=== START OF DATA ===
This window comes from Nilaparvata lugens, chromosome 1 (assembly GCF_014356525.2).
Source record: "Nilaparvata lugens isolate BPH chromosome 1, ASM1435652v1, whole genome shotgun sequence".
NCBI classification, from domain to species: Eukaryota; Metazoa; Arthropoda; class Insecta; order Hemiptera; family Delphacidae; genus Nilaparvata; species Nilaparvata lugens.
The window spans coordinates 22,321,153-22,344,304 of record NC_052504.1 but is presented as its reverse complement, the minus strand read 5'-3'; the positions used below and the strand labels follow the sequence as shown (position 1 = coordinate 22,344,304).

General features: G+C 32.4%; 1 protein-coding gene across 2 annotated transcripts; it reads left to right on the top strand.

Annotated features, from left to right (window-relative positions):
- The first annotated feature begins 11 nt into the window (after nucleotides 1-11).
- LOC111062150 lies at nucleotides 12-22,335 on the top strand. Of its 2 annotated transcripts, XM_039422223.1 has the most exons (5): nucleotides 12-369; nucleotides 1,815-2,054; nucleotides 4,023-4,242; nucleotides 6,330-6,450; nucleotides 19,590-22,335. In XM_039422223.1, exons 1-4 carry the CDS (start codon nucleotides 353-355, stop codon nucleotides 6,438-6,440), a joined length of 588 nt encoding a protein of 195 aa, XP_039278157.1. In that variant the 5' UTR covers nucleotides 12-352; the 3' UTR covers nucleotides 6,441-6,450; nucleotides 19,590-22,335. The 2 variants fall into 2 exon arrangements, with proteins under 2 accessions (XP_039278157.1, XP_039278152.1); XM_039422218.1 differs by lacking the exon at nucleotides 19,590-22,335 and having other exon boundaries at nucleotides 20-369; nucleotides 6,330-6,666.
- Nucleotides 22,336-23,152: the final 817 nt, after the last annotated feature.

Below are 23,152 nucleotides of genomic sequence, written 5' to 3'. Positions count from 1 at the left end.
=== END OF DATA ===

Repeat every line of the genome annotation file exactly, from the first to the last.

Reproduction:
This window comes from Nilaparvata lugens, chromosome 1 (assembly GCF_014356525.2).
Source record: "Nilaparvata lugens isolate BPH chromosome 1, ASM1435652v1, whole genome shotgun sequence".
NCBI classification, from domain to species: Eukaryota; Metazoa; Arthropoda; class Insecta; order Hemiptera; family Delphacidae; genus Nilaparvata; species Nilaparvata lugens.
The window spans coordinates 22,321,153-22,344,304 of record NC_052504.1 but is presented as its reverse complement, the minus strand read 5'-3'; the positions used below and the strand labels follow the sequence as shown (position 1 = coordinate 22,344,304).

General features: G+C 32.4%; 1 protein-coding gene across 2 annotated transcripts; it reads left to right on the top strand.

Annotated features, from left to right (window-relative positions):
- The first annotated feature begins 11 nt into the window (after nucleotides 1-11).
- LOC111062150 lies at nucleotides 12-22,335 on the top strand. Of its 2 annotated transcripts, XM_039422223.1 has the most exons (5): nucleotides 12-369; nucleotides 1,815-2,054; nucleotides 4,023-4,242; nucleotides 6,330-6,450; nucleotides 19,590-22,335. In XM_039422223.1, exons 1-4 carry the CDS (start codon nucleotides 353-355, stop codon nucleotides 6,438-6,440), a joined length of 588 nt encoding a protein of 195 aa, XP_039278157.1. In that variant the 5' UTR covers nucleotides 12-352; the 3' UTR covers nucleotides 6,441-6,450; nucleotides 19,590-22,335. The 2 variants fall into 2 exon arrangements, with proteins under 2 accessions (XP_039278157.1, XP_039278152.1); XM_039422218.1 differs by lacking the exon at nucleotides 19,590-22,335 and having other exon boundaries at nucleotides 20-369; nucleotides 6,330-6,666.
- Nucleotides 22,336-23,152: the final 817 nt, after the last annotated feature.

Below are 23,152 nucleotides of genomic sequence, written 5' to 3'. Positions count from 1 at the left end.